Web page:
It’s been quite a while since I last heard from Brazilian by way of Hackney duo Tetine, eight years in fact since I received a copy of their 2008 album ‘Let Your X’s Be Y’s, its fusion of gender politics, baile-funk rhythms and Miami bass arriving a short distance ahead of the electro-favela hype that would hit later, the likes of Bonde De Role, MIA and Diplo at the helm. While Tetine didn’t quite get the credit that they deserved once the media dust settled around the global baile funk craze, they’ve hardly been idle in the intervening years, continuing to release music, exhibit art films and create performance pieces. Indeed, since Bruno Verner and Eliete Mejorado first founded Tetine in 1995 in Sao Paulo, they’ve explored a breadth of sound ranging from atonal orchestral pieces, through to punk and baile funk / miami bass driven electro, the latter genres likely to be the ones most readers would associate them with.
The duo’s relocation to the UK in 2000 saw them expanding their audience through European touring and links with the Soul Jazz label, and while they haven’t released a new album since 2012’s ‘In Loveland With You’, both Verner and Mejorado continue to broadcast their Slum Dunk radio show each week on London’s Resonance FM, which focuses on obscure Brazilian music. As its title suggests, this download-only compilation ‘Queer And Mutant Funk Cuts’ collects together 13 tracks from the duo’s backcatalogue recorded during the years 2000-2005, following their relocation to the UK. What’s particularly apparent upon listening to this collection is just how well most of these tracks have dated over the past decade, particularly because many of the production styles being explored here still remain influences du jour amongst mainstream hiphop and urban artists – the likes of Nicki Minaj being just one big commercial name to benefit from an injection of Miami Bass.
Delightfully sleazy opener ‘L.I.C.K. My Favela’ succeeds in fusing Kraftwerkian electro grooves with tumbling carioca funk percussion, Verner’s boisterously shouty MC flow adding a sense of punky chaos amidst the writhing beats and buzzing bass synths as Mejorado interjects with her Poly Styrene-esque vocal delivery, while ‘Zero Zero Cinco Cinco’ sees the punky influences rising even further to the forefront as wiry guitar scrapes lock in against the rattling drum machines, Verner’s impassioned Brazilian lyrics and noodling bass synths, in what’s easily the most raw, garage rock-tinged offering here. Elsewhere, ‘Safadinha’ sees the duo opting for a more house-centred delivery as 4/4 kickdrums and handclaps power away beneath zapping carnival-esque synths and bass buzzes, Mejorado’s teasing multitracked vocals seemingly barely maintaining their grip as the jacking rhythms rattle away.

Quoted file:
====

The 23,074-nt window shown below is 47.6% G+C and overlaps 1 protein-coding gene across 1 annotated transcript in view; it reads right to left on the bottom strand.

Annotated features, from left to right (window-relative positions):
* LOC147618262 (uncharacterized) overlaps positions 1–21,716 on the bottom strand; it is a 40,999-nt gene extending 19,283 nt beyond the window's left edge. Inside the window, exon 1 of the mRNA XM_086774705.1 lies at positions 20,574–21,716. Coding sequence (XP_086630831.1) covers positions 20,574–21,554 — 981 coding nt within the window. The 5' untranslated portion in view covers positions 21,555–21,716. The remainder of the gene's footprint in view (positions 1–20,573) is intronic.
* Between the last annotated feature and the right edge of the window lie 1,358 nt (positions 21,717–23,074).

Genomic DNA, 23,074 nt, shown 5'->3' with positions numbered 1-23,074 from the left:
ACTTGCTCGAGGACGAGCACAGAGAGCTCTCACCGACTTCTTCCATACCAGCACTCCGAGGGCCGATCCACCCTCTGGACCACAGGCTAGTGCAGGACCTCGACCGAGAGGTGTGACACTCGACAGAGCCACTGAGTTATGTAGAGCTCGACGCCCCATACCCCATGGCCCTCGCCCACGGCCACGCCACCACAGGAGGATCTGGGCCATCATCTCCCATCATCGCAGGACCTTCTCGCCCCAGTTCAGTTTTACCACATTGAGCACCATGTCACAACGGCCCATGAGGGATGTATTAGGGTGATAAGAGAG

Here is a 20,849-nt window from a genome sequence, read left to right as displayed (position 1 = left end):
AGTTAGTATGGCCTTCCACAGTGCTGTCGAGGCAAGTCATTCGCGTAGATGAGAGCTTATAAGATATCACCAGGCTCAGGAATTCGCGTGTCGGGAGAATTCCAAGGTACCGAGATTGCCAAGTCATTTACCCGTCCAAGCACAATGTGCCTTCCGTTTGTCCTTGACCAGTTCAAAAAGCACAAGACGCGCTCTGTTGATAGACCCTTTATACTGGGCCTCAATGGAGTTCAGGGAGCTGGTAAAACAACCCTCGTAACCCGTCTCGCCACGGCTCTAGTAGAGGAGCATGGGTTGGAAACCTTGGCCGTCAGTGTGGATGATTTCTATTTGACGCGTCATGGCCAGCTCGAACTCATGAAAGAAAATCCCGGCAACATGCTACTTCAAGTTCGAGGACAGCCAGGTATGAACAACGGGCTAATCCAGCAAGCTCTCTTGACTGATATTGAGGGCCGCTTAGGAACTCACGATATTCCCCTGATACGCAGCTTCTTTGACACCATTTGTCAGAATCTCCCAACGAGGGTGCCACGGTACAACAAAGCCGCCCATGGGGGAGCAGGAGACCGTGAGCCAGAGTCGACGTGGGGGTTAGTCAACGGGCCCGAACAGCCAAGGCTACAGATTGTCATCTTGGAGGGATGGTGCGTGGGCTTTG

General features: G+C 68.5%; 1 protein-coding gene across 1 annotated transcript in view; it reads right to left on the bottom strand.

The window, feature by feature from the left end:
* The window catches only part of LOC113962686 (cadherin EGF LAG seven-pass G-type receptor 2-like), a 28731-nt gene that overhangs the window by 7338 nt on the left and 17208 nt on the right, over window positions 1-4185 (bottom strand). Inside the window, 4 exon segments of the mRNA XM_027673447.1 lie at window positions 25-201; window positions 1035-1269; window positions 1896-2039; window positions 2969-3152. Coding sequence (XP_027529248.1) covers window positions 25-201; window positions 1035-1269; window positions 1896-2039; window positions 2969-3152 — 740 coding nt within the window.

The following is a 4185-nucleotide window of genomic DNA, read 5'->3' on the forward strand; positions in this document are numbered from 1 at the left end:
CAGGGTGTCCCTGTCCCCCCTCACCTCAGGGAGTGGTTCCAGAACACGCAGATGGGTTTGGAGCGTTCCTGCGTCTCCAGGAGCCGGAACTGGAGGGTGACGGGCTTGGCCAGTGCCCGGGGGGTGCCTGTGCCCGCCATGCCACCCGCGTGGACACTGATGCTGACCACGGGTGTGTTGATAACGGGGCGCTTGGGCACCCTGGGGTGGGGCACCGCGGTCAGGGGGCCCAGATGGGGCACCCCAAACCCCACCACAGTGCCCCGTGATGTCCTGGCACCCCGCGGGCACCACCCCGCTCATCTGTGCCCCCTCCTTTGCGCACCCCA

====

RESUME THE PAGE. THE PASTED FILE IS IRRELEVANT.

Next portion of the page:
It’s the streamlined ‘Ele e Loiro’ though that offers up what was easily my favourite moment here as breakdance electro 808 rolls merge with icy synth pads and Verner’s seemingly stream of consciousness flow, the collision between his falsetto chorus hooks and the dramatic electronics suggesting Anthony Rother, if he’d been dragged into one of Sao Paulo’s seedy back streets. It’s moments like these that leave you feeling like Tetine somehow paradoxically arrived too early too the electro baile funk party – a case perhaps of the cowboys getting the arrows, while the settlers get the land. While they may not be as feted as some of the other big names to emerge from that scene, this compilation more than does their queer mutant funk justice and represents an ideal entry point for new listeners.